Here's what a Martian space elevator might actually look likeS

By the turn of the 23rd Century, our founding Martian colonies will be so large and developed we'll be able to see them from space, providing a spectacular view as visitors ride down on the Tharsis Space Elevator.

Titled "The Space Elevator to Mars — Descent At Dusk," this is a stunning new piece of concept art put together by French professional graphic artist Ludovic Celle. I contacted him to learn more about the design process and what inspired him to make it.

"This image — like most of my Mars work — is based on Kim Stanley Robinson's Mars Trilogy (Red Mars, Green Mars, Blue Mars)," he says. "I read the books around 2007 and since then, I never stopped creating visuals inspired straight from these terrific books."

Here's what a Martian space elevator might actually look likeS

In term of process, Celle works exclusively in open-source programs. His computer runs on Ubuntu (GNU/Linux), and he uses Gimp, Blender, and Inkscape for his creations.

Here's what a Martian space elevator might actually look likeS

Here's what a Martian space elevator might actually look likeS

Here's what a Martian space elevator might actually look likeS

"This choice is part of my global ethic and fits with lots of things I loved in KSR books, like the democratic, collaborative and cooperative spirit, and all this DIY aspects of the settlement on Mars," Celle told io9. "I think Linux and all free/libre software and projects are the future and teach us the best way to prepare for the Martian lifestyle. My Mars art series is sort of a tribute to the visionary society that K.S. Robinson described, and as an ecologist, I try to express an environmental approach to the Mars' colonization."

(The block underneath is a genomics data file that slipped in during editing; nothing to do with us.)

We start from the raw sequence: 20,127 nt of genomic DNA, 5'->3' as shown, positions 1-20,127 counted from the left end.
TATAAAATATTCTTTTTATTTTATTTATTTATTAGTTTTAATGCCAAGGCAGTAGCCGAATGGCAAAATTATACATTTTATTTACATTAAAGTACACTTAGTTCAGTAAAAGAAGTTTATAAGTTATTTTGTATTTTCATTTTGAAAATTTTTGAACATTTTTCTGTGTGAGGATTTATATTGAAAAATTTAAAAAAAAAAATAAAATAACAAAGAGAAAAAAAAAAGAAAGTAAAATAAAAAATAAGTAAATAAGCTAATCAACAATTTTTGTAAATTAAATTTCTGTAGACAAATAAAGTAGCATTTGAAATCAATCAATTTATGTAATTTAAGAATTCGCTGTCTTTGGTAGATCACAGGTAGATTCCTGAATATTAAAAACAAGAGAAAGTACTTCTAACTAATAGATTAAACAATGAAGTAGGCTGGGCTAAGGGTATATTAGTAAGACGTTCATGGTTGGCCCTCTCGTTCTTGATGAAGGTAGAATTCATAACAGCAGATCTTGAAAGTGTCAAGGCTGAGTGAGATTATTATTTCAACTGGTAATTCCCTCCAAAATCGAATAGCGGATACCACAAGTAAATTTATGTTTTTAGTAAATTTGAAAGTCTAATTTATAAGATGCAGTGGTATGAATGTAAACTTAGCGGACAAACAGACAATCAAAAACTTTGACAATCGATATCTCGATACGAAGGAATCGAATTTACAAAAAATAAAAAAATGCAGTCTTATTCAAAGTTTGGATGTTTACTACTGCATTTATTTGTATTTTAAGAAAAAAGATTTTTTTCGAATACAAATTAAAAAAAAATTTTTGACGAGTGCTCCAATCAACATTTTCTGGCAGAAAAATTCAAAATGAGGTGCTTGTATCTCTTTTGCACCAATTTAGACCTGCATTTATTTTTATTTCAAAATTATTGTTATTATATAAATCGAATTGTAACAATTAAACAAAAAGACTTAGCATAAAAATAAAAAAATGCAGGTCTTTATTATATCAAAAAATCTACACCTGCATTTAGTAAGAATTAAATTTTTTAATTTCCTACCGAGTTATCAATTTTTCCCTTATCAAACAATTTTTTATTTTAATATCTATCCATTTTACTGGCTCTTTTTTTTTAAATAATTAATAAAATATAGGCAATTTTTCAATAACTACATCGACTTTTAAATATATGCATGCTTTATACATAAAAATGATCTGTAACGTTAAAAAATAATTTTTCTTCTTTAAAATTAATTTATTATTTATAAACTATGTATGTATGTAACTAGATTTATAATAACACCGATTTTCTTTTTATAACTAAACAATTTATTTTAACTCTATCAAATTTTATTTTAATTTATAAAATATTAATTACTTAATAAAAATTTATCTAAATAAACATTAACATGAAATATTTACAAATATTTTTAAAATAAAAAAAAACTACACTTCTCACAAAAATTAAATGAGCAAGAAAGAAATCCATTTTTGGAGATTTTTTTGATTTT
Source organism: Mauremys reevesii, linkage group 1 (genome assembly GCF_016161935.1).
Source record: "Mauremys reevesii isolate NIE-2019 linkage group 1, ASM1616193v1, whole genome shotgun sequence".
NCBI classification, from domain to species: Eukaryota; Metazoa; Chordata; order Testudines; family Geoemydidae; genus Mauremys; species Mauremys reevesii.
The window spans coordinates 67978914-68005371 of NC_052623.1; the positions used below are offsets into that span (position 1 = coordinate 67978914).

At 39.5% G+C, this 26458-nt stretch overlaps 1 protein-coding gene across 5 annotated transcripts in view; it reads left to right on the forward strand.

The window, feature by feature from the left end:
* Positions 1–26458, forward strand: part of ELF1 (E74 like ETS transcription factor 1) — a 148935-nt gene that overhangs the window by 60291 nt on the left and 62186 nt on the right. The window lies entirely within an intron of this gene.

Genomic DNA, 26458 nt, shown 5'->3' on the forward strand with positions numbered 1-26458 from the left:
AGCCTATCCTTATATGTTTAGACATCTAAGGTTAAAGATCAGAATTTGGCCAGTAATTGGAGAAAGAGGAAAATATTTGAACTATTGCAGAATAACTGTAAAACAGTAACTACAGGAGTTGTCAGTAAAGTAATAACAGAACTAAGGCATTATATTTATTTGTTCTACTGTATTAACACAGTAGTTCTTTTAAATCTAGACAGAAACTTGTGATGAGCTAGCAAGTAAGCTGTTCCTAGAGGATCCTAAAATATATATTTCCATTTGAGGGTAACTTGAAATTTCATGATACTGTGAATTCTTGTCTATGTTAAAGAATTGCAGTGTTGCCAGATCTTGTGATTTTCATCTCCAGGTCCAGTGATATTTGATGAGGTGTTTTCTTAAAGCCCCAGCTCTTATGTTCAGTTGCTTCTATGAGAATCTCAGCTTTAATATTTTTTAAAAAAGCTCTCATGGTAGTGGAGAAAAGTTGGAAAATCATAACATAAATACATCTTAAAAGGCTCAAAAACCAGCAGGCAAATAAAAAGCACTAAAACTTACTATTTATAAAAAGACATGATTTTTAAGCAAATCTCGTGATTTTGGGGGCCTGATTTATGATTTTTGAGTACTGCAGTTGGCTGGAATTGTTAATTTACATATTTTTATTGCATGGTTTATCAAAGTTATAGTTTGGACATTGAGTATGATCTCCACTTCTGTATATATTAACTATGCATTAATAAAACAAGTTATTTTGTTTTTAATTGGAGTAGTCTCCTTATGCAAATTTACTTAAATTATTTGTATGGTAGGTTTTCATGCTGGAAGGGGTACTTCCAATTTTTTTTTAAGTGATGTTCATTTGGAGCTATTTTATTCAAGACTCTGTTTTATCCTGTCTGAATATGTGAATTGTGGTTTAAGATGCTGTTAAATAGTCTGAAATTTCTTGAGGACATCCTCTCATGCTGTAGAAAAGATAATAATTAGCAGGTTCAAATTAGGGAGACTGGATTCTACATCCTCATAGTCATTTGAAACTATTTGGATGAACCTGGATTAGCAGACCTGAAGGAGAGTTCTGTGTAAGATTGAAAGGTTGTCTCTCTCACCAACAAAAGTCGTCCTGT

Though it may not appear so, the art piece is a composite picture. The Mars background is made of three layers. Celle used NASA's Mars Global Surveyor topographic map to build a 3D model of the entire area (the Tharsis region and surrounding) on Blender, to which he set the right height scale and lighting. Celle then 2D-exported the shadowed fly-by in high definition and manipulated it in Gimp. The final process involved adding the cable (a 3D model), the clouds, light effects, the terminator (or dusk shadow) and a number of color enhancements.

"So, this image is really a mix between 3D and photomanipulation, based on NASA's Viking and MGS awesome imagery, which can be found here," he says. "I owe special thanks to the excellent astronomy photo-mosaic maker Daniel Macháček.

Be sure to check out Celle's Mars blog and the rest of his Mars DA album. Follow him on Twitter here. And if you're interested in prints of his images, head over to his RedBubble Gallery.